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Five things I learnt in my first year of my first CEO job

By Marchu Girma, chief executive of Hibiscus Initiatives.

A narrated version of this blog is available at the bottom of the page

In October 2020, I became the CEO of Hibiscus Initiatives, an organisation that enables marginalised migrant women trapped in the immigration and justice systems to rebuild their lives. The difficulties of leading a charity for the first time was compounded by the pandemic, working from home and the urgent response needed to tackle racism. Reflecting on my first year, these are the key things that enabled me not only to survive but to thrive.

Go in with a game plan

During the whole of the interview process to get this job, I felt like an imposter and kept being surprised that I was getting through each stage of the interview process. Then came the day I was given the news that I had the job. What was I going to do being a CEO?

The first thing I did was to get a coach who helped me to prepare for my first 100 days on the job. I also read ‘The first 90 days’ by Michael D Watkins and ‘Your first 100 Days by Niamh O’Keeffe’. I did a lot of research to understand the organisation, to develop an understanding of the kind of leadership the organisation needs.

Having a plan meant when I felt overwhelmed in the first few weeks I had something to fall back on.

Be a sieve not a sponge

This is the greatest advice I received when I started my role. Getting to know an organisation takes time, but you will be told a lot of information and handover notes from your previous post holder.

There is a tendency to try to learn all the information you have been told, years and years of data. You are going to feel overwhelmed, but that is normal. The key is to filter the key information you need.  Don’t stress yourself for not learning things quickly enough, the first few weeks are about building a broad picture of the organisation, you will get to the detail later.  

Communicate, communicate, communicate

First principle of communication is intentional listening. When I joined my organisation, in the first month, I met with all the staff and trustees, to find out a bit about them, their role in the organisation and to ask them the same three questions:

  • What has been going well
  • What needs improvement
  • What would they like to see from me.

This gave me an insight into building a picture of the culture of the organisation as well as where staff and trustees felt the key priorities of the organisation were. I used this information to revitalise the strategy so that it spoke to where the organisation was. In particular, the pandemic/ working from home and Black lives Matter needed a strategic focus.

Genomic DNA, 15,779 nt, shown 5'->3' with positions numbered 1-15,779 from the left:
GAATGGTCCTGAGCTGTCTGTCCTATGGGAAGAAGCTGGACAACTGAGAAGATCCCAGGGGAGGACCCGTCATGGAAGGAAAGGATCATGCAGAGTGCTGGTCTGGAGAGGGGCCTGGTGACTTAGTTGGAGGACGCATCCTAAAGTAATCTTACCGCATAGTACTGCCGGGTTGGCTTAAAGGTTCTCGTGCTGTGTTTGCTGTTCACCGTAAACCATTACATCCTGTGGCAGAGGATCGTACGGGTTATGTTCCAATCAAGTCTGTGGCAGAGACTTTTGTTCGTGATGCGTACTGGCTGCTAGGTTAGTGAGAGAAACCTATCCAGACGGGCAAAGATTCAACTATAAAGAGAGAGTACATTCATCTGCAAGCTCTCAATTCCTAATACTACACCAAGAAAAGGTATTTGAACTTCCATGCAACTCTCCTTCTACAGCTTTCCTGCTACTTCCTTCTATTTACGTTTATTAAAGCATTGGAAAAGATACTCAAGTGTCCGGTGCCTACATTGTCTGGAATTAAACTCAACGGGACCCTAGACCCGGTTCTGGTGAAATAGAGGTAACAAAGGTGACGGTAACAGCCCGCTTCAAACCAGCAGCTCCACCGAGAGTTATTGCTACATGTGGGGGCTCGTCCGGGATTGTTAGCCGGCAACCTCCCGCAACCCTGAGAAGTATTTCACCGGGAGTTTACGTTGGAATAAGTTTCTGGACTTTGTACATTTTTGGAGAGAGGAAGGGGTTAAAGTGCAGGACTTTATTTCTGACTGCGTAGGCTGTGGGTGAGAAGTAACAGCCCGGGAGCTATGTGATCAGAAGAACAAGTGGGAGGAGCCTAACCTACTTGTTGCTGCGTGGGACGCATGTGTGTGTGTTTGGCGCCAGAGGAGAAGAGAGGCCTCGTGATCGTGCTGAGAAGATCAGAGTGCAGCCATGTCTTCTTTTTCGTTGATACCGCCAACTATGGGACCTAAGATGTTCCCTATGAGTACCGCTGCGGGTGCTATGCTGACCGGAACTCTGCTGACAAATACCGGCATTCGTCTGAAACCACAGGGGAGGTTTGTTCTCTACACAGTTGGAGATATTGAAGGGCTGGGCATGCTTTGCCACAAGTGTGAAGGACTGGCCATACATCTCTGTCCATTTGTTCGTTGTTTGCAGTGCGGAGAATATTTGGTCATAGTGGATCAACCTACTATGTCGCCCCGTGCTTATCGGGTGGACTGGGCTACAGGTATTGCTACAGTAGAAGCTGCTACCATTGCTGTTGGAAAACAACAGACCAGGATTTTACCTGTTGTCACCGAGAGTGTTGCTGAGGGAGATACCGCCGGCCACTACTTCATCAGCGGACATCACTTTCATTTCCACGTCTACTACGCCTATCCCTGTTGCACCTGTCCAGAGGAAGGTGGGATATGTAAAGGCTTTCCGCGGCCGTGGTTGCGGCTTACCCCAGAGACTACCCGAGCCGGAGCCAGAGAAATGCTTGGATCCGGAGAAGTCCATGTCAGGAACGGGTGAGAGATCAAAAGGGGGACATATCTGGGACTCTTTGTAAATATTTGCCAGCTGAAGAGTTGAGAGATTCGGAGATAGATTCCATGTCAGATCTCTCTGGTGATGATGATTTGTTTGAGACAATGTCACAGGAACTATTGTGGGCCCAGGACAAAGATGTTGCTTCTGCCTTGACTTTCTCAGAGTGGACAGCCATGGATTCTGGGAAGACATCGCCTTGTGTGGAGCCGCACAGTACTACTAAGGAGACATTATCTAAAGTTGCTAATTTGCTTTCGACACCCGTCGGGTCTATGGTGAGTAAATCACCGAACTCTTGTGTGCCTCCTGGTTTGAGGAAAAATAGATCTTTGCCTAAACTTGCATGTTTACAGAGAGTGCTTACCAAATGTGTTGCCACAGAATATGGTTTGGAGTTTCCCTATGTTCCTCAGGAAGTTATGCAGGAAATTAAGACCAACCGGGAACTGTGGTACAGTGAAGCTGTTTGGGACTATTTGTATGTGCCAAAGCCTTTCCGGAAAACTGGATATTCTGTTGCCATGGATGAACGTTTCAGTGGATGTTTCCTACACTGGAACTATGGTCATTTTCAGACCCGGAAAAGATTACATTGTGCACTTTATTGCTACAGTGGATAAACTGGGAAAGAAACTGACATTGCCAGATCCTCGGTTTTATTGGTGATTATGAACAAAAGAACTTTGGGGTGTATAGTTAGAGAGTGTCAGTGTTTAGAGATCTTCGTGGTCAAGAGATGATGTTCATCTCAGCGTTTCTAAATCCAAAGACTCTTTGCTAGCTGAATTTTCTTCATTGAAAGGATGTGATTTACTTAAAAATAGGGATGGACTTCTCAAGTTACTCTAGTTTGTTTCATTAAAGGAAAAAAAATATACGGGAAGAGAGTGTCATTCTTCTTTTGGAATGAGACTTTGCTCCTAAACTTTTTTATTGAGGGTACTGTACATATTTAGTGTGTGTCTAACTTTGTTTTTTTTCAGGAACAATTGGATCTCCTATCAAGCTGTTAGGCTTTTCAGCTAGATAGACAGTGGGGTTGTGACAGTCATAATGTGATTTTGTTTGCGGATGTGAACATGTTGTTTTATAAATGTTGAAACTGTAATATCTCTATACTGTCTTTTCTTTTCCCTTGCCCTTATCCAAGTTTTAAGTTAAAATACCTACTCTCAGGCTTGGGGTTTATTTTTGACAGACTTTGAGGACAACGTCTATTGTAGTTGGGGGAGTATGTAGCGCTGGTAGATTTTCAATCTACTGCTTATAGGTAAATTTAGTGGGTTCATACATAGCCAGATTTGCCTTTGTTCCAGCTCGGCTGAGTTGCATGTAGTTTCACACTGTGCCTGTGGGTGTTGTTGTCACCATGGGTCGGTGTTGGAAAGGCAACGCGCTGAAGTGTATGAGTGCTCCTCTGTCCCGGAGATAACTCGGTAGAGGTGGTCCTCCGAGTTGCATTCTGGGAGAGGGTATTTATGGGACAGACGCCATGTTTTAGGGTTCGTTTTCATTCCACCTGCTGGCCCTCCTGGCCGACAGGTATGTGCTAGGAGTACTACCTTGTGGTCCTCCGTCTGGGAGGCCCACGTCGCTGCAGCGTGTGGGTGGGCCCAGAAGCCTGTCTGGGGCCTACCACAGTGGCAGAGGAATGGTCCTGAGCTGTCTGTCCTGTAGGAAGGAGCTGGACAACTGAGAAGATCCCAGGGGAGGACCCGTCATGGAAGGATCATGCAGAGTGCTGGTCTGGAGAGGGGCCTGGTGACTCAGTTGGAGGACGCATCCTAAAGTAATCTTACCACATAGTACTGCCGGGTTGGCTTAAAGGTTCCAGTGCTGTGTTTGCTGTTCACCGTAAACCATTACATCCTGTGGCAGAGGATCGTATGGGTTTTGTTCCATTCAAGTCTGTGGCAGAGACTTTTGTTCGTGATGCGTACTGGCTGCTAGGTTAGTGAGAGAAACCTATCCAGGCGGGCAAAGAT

I joined the organisation during the pandemic, and as everyone was working from home it was difficult for staff to get to know me as their new CEO. I started a weekly Friday email to all staff, which I’ve kept up for a year. It was a way of sharing what I was doing during that week, what was coming up, exciting news, challenges, and a bit about my story so they can get to know me.

Being proactive with your board and chair is also crucial. Don’t forget they are all volunteers and probably have full-on jobs. The smoother you can make things for them the better. Make regular catch-up appointments with your chair and other trustees. Share information that is needed to do their job, but do not bombard them with emails or phone calls.

Build a DNA

When you are new to an organisation, your senior team is generally anxious about your management style and how you are going to lead. One of the best things you can do is to have a facilitated session to address responsibilities, expectations and to discuss how the value of the organisation will be practised in how you work together. Having this facilitated will help you participate fully and share your ideas as well as listen to

This can determine how you meet as a team, but also how you work to translate strategic discussions to the rest of the organisation and give shape to staff meetings and other meetings across the charity.

Build your support network

Being a CEO is lonely and hard work. You are going to need a lot of advice. Building a support network is crucial. I am a recipient of the ACEVO Jane Slowey memorial membership, which has been important in helping me network with other CEOs. Early on, I also asked my organisation to support me to get a coach and a supervisor. I have joined an Action Learning Set and have started the Black Leaders Brunch, to meet up with other leaders to talk about the pressure and expectation of being Black and a leader. These support networks have been a lifeline when I’ve felt I needed to do the impossible.  

Narrated by a member of the ACEVO staff

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